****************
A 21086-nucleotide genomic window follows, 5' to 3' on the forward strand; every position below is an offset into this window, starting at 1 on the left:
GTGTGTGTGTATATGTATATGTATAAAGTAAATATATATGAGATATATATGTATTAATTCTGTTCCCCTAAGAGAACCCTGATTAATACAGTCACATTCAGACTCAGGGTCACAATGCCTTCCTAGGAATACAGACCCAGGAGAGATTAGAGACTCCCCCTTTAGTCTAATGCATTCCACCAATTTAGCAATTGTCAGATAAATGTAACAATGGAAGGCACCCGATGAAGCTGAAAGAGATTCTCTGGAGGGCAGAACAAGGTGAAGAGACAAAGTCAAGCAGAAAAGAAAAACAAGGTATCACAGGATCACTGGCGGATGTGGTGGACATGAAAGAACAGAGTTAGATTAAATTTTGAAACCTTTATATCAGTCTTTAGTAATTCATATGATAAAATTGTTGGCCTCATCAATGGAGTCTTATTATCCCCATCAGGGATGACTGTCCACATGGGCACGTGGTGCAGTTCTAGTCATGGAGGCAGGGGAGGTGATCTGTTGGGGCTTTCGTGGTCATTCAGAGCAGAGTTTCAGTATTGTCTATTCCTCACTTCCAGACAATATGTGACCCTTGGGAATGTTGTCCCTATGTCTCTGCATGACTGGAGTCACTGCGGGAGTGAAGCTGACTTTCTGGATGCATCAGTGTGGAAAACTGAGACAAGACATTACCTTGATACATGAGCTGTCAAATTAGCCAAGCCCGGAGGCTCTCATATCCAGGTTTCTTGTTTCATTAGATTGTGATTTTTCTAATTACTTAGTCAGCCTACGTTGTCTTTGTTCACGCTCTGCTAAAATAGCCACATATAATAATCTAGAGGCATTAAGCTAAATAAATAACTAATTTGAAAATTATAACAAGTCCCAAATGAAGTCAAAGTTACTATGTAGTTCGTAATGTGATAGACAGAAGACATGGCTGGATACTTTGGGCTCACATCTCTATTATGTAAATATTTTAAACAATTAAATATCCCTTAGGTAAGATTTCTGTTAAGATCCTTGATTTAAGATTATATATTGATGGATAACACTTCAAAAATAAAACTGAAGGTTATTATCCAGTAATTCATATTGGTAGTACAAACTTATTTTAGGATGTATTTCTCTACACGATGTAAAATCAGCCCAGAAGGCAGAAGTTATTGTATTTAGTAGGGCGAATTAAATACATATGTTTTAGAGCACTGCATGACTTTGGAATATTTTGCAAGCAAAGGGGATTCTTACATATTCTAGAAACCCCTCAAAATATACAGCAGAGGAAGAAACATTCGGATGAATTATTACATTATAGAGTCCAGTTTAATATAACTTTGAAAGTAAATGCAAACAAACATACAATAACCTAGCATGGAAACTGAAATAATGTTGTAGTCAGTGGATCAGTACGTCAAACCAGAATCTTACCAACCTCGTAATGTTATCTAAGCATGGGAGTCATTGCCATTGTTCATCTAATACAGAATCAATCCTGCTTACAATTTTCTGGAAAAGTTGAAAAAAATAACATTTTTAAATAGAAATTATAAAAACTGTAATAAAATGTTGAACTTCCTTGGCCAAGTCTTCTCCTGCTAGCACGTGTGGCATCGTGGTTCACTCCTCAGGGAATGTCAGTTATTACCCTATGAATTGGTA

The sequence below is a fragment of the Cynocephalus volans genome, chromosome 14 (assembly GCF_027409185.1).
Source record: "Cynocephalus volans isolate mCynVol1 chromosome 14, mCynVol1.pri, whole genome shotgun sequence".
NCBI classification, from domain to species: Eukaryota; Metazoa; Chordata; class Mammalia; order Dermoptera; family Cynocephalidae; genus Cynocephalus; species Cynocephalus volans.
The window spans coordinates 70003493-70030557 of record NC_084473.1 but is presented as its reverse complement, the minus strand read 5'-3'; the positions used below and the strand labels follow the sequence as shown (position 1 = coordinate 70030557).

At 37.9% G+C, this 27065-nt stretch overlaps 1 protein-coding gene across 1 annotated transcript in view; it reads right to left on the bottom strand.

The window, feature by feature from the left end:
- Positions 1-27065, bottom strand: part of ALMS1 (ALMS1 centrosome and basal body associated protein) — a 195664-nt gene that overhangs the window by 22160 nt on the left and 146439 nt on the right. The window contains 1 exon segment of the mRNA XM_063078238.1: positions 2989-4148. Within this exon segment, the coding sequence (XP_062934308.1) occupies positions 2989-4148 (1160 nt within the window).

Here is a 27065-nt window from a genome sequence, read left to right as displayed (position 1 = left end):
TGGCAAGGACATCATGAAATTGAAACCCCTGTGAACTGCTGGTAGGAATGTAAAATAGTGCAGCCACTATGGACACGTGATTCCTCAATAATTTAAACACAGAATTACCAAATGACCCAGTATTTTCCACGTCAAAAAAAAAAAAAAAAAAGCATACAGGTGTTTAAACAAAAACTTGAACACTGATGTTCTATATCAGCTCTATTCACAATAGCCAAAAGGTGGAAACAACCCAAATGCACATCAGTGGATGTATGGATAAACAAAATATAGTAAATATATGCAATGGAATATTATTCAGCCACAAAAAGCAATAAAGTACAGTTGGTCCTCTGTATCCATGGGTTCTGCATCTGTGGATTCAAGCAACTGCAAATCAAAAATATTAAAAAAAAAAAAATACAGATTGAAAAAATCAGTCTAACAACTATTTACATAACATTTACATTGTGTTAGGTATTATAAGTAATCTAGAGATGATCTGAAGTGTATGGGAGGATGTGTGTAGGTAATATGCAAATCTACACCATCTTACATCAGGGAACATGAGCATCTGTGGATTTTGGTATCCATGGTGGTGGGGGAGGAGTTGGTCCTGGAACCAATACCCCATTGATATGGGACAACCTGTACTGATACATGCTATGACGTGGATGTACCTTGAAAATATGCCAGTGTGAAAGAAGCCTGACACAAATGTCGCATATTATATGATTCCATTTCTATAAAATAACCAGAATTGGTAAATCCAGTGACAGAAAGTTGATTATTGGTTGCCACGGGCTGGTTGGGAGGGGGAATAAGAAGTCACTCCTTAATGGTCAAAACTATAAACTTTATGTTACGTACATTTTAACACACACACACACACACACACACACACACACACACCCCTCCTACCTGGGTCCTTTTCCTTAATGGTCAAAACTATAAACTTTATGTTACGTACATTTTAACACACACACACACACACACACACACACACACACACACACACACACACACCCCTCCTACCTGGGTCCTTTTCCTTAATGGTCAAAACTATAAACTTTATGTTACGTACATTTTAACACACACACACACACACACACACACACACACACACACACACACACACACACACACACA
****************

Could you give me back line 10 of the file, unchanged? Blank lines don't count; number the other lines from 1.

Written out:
Here is a 27065-nt window from a genome sequence, read left to right as displayed (position 1 = left end):